If there’s a potential hole in your argument, it’ll be found. Typically a concept is only ‘dismissed entirely’ if it’s way above his level, and then it’s the duty of the person making the argument to try and make it as accessible as possible if they wish it to be understood.

 
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Topic: Serious Discussion / Challenges of Online Communication

Originally posted by karmakoolkid:

This doesn’t include the bad results of meeting going on&on&on&on because the “little people” want to find a place in the sun by interjecting the most inane questions possible.
0¿~

Those people are more than welcome to ask the most inane questions possible. It might be tedious, but it’s the only way we can flush failings out of the system prior to full implementation. I will note however, that it’s only useful when the meeting is for a project we all have control on shaping; they’re pointless when none of us have any actual control over the minutae of the project.

 
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Topic: Serious Discussion / Communism Vs. Capitalism

Originally posted by Zachary_Greene:

Yes, however, people seem to feel happier and better when interacting with other humans, rather than robots.
While a robot can do almost if not every service job, people will usually prefer a person to do them.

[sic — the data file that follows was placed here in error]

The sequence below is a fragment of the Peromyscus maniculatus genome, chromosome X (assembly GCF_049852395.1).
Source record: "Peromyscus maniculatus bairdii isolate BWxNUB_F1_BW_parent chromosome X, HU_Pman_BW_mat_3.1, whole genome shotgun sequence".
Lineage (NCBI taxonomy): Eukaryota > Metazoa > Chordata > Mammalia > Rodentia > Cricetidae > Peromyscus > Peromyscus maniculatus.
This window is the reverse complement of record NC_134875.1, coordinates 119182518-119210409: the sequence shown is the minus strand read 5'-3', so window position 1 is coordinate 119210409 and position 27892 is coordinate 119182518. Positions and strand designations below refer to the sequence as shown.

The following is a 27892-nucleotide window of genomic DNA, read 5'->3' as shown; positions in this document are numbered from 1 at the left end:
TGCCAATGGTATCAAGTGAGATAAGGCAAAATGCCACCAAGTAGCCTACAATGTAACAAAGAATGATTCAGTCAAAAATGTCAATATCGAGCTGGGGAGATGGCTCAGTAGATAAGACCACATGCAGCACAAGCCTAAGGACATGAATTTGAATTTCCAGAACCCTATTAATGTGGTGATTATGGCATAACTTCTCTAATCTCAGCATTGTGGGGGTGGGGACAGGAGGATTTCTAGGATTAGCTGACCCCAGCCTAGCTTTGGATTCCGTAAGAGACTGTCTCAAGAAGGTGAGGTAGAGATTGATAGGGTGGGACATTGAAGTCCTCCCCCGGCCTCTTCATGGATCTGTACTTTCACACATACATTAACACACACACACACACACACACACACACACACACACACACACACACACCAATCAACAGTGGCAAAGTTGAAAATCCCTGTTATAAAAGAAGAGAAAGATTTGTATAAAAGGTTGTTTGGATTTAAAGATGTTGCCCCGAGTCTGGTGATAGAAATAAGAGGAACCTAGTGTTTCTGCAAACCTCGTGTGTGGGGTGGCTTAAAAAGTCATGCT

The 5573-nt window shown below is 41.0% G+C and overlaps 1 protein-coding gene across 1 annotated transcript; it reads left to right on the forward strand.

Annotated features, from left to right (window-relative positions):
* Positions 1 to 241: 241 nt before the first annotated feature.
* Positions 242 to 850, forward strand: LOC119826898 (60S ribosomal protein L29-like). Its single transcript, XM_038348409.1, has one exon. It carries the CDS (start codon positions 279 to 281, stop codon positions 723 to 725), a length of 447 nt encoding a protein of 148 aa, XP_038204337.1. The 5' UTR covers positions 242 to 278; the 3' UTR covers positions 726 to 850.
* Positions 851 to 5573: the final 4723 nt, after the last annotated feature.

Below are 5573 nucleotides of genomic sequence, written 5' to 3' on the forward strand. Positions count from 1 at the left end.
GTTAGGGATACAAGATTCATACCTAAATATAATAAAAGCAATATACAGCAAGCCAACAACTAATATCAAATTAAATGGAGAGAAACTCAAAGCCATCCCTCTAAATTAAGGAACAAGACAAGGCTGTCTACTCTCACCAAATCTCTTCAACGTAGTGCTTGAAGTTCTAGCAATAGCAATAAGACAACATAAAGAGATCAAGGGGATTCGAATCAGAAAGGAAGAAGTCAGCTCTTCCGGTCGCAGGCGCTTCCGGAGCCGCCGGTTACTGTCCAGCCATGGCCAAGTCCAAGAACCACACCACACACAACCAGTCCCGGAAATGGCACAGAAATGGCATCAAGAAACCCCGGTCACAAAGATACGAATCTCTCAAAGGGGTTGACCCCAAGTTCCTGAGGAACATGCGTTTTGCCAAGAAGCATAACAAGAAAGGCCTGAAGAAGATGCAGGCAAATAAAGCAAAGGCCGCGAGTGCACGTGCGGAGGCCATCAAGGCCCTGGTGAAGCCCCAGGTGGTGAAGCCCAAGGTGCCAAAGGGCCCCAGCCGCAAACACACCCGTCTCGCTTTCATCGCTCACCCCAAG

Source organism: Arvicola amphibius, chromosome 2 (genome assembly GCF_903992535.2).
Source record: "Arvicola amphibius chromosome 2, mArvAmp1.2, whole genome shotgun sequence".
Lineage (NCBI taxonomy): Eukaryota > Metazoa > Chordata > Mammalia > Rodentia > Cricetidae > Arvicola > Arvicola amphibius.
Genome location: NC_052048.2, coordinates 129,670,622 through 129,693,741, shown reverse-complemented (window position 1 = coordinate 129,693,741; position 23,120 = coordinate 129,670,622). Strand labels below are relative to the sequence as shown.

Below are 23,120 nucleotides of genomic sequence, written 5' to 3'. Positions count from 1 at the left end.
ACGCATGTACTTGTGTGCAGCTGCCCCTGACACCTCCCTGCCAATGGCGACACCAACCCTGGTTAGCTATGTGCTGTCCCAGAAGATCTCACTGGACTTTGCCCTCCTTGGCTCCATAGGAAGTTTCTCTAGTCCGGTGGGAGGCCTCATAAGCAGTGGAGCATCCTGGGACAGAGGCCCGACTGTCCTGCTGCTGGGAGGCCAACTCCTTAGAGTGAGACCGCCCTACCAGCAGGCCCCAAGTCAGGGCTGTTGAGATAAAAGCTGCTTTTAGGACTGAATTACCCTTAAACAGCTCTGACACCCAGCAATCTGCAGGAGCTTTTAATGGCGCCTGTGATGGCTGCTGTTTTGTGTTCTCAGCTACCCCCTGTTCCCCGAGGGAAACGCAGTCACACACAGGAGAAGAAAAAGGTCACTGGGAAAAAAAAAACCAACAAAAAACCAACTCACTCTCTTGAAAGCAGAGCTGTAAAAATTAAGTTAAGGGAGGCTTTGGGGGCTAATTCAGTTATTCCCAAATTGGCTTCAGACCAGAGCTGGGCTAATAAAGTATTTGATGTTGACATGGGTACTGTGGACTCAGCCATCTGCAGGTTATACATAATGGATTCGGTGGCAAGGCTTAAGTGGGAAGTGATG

Purely a reflection of the current state of the art. As this year’s Loebner prize demonstrated, it is actually possible for an artificial intelligence, even using modern weak AI algorithms, to fool humans into thinking it is another human. This year I mention in particular, because one bot actually did manage to fool a little under half the judges that it was human.

One day that may change, but it’s likely a very long time from now

Probably roughly 20-25 years away, allowing for a few dead ends in current interaction research, so not that long at all. That would be the point it is essentially impossible to discern the difference between a profressional human speaking over a remote interlink and an AI doing the same. By the same point our physically embodied AIs should have enough grasp of the subtleties of emotion, natural language, and human psychology to be anthromorphised into a person by pretty much everyone they interact with.

It’s close enough certainly to be taking the possibilitiy seriously.

Yes, but many of the lower-class workers of today could easily do that, but simply don’t have the degree, or don’t know how to get into the field, or are striving for some ridiculous job in sports.

You’re trivialising what is involved in properly educating and guiding the young here. Reducing it to a bottom-of-the-pile job that we give to those who cannot function in anything else. If you do that, the education of a generation of your young will suffer.